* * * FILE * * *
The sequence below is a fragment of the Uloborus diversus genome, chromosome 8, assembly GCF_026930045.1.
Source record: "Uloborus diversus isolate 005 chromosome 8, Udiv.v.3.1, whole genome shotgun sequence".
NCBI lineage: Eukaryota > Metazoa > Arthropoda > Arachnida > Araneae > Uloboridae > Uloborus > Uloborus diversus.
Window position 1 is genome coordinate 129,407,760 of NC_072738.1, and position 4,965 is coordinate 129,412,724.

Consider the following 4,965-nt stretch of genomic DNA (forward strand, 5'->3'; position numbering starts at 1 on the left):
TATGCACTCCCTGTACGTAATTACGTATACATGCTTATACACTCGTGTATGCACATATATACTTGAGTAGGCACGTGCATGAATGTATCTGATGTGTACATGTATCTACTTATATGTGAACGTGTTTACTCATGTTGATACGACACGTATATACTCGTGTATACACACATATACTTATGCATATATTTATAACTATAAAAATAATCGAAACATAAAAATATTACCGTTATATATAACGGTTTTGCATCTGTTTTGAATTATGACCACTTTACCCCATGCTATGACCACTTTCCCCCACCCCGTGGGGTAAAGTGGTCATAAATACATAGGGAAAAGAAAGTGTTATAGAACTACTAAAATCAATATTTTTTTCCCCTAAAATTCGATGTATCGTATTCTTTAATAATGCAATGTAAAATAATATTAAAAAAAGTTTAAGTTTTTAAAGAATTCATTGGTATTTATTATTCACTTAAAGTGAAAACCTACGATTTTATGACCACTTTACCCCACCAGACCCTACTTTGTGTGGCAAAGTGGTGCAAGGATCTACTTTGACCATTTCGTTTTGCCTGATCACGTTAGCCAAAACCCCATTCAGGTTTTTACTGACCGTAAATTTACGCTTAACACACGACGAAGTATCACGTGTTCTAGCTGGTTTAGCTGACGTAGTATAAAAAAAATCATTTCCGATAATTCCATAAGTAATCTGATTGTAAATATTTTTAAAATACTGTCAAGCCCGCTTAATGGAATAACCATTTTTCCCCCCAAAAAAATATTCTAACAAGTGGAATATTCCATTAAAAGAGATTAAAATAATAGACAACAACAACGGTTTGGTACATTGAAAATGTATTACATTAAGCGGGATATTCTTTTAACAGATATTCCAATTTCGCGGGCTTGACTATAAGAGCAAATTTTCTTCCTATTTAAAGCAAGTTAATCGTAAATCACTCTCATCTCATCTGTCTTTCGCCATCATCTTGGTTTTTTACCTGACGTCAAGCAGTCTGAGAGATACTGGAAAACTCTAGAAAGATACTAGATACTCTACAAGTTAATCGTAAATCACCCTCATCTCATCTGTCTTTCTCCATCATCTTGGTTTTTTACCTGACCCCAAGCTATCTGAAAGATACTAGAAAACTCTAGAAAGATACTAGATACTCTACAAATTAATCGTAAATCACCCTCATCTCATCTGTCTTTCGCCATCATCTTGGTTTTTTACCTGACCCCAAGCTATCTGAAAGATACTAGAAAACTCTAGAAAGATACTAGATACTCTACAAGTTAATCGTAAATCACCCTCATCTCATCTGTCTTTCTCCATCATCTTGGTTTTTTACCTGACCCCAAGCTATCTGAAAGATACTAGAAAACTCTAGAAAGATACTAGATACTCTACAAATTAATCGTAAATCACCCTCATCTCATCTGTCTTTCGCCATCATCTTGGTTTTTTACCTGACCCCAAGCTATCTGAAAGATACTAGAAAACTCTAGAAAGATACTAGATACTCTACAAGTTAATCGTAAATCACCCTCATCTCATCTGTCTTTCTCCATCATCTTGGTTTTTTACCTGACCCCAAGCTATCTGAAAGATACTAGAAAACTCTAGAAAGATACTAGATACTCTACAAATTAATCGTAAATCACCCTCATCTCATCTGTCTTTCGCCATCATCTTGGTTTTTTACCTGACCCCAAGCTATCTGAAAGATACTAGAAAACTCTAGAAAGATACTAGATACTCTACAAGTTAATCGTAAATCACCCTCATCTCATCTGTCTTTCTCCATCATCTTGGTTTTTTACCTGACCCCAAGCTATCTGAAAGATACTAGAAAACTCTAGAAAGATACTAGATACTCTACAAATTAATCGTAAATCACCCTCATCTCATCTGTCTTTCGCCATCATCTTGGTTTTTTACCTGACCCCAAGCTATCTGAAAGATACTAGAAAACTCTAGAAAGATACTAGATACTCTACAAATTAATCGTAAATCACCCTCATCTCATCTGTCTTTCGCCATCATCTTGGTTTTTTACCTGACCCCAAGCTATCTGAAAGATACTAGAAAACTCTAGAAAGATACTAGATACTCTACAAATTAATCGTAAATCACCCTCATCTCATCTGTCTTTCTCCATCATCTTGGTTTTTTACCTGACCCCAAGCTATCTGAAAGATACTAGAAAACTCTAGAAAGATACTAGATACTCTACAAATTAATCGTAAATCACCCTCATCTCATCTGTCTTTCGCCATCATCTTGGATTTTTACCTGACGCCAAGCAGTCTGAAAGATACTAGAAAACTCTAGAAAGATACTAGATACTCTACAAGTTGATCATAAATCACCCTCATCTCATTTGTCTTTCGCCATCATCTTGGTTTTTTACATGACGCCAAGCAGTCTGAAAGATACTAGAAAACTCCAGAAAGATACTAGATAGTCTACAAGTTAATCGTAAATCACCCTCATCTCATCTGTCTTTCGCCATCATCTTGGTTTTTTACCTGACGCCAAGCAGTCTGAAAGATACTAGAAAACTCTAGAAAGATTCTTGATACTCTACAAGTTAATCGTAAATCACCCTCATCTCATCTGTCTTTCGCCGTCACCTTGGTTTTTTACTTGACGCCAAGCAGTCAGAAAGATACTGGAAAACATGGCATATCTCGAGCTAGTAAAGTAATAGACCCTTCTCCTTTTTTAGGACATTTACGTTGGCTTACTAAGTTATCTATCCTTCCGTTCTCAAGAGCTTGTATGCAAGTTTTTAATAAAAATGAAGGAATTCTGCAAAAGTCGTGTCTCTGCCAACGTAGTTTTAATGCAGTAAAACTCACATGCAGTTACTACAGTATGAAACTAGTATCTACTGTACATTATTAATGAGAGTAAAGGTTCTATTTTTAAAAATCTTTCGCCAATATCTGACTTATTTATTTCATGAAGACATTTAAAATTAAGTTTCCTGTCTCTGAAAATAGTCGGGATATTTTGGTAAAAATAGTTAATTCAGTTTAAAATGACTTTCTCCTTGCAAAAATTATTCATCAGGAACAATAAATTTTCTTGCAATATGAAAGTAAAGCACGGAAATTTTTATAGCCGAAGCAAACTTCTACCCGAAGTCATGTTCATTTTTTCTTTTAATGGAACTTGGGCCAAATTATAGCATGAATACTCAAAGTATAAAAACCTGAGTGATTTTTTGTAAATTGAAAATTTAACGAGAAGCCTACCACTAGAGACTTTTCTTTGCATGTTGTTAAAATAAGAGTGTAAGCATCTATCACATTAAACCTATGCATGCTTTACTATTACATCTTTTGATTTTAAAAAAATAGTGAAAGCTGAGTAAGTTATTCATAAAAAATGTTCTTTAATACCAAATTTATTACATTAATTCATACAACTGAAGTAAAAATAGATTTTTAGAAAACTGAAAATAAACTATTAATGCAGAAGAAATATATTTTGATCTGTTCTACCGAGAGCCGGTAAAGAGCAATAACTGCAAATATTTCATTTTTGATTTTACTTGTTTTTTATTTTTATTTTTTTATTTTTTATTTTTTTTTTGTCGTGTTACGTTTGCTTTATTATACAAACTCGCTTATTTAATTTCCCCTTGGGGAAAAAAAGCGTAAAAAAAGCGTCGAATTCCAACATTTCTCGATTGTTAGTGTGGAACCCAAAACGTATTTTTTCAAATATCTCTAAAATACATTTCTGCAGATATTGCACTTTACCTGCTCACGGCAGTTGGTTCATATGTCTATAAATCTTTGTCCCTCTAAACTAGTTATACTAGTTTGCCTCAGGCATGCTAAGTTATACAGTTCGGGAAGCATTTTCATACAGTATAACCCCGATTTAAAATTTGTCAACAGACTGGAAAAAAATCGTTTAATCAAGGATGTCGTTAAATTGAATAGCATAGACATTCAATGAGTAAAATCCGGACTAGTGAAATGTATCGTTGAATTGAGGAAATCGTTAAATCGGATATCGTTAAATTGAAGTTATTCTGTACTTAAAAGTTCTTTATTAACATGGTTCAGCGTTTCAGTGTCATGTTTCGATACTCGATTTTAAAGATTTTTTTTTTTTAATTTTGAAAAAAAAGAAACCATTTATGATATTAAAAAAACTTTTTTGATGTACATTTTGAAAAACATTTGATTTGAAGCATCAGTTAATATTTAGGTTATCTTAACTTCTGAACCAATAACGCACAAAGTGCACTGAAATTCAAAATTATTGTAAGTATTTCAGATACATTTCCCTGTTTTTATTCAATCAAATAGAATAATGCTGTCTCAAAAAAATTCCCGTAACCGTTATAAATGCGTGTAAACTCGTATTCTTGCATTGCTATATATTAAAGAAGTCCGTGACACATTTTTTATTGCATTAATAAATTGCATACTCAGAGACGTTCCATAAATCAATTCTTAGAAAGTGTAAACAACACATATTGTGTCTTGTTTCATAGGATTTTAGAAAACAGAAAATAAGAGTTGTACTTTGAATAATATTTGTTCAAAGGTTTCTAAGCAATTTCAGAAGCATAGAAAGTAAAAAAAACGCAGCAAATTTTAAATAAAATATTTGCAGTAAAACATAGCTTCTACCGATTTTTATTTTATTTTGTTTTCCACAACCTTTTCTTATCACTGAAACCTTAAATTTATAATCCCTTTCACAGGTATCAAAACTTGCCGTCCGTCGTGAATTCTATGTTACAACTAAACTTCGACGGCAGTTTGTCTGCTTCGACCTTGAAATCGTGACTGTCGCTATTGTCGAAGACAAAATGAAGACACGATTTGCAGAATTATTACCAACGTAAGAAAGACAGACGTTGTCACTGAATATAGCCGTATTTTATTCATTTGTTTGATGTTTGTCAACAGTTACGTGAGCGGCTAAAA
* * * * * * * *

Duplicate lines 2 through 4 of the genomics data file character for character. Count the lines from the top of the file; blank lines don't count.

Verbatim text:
Source record: "Uloborus diversus isolate 005 chromosome 8, Udiv.v.3.1, whole genome shotgun sequence".
NCBI lineage: Eukaryota > Metazoa > Arthropoda > Arachnida > Araneae > Uloboridae > Uloborus > Uloborus diversus.
Window position 1 is genome coordinate 129,407,760 of NC_072738.1, and position 4,965 is coordinate 129,412,724.